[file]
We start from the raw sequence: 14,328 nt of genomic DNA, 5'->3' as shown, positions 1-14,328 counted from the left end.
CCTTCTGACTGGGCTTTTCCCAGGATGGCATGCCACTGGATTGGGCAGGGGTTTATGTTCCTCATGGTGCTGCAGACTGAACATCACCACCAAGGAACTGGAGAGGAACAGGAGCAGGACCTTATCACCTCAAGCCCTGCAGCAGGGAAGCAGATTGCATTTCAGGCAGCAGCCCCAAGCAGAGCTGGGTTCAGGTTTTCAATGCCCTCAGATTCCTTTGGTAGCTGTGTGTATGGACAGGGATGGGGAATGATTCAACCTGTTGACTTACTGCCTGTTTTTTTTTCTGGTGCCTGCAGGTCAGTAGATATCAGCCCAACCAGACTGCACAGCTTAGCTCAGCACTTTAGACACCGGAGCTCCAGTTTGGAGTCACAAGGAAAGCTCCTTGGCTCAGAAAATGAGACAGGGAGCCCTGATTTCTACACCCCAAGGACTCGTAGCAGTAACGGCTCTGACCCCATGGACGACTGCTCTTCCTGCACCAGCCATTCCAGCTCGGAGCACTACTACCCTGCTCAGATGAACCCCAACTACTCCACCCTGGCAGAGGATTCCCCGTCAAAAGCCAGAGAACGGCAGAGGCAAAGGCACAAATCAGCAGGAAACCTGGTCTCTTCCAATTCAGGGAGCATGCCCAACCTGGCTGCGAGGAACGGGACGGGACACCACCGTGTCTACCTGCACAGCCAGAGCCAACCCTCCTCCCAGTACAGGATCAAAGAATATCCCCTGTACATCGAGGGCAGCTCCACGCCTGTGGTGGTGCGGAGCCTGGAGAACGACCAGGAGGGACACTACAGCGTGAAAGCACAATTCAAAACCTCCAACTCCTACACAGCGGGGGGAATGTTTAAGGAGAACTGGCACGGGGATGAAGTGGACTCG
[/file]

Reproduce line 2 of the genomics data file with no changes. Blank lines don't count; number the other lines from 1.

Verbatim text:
CCTTCTGACTGGGCTTTTCCCAGGATGGCATGCCACTGGATTGGGCAGGGGTTTATGTTCCTCATGGTGCTGCAGACTGAACATCACCACCAAGGAACTGGAGAGGAACAGGAGCAGGACCTTATCACCTCAAGCCCTGCAGCAGGGAAGCAGATTGCATTTCAGGCAGCAGCCCCAAGCAGAGCTGGGTTCAGGTTTTCAATGCCCTCAGATTCCTTTGGTAGCTGTGTGTATGGACAGGGATGGGGAATGATTCAACCTGTTGACTTACTGCCTGTTTTTTTTTCTGGTGCCTGCAGGTCAGTAGATATCAGCCCAACCAGACTGCACAGCTTAGCTCAGCACTTTAGACACCGGAGCTCCAGTTTGGAGTCACAAGGAAAGCTCCTTGGCTCAGAAAATGAGACAGGGAGCCCTGATTTCTACACCCCAAGGACTCGTAGCAGTAACGGCTCTGACCCCATGGACGACTGCTCTTCCTGCACCAGCCATTCCAGCTCGGAGCACTACTACCCTGCTCAGATGAACCCCAACTACTCCACCCTGGCAGAGGATTCCCCGTCAAAAGCCAGAGAACGGCAGAGGCAAAGGCACAAATCAGCAGGAAACCTGGTCTCTTCCAATTCAGGGAGCATGCCCAACCTGGCTGCGAGGAACGGGACGGGACACCACCGTGTCTACCTGCACAGCCAGAGCCAACCCTCCTCCCAGTACAGGATCAAAGAATATCCCCTGTACATCGAGGGCAGCTCCACGCCTGTGGTGGTGCGGAGCCTGGAGAACGACCAGGAGGGACACTACAGCGTGAAAGCACAATTCAAAACCTCCAACTCCTACACAGCGGGGGGAATGTTTAAGGAGAACTGGCACGGGGATGAAGTGGACTCG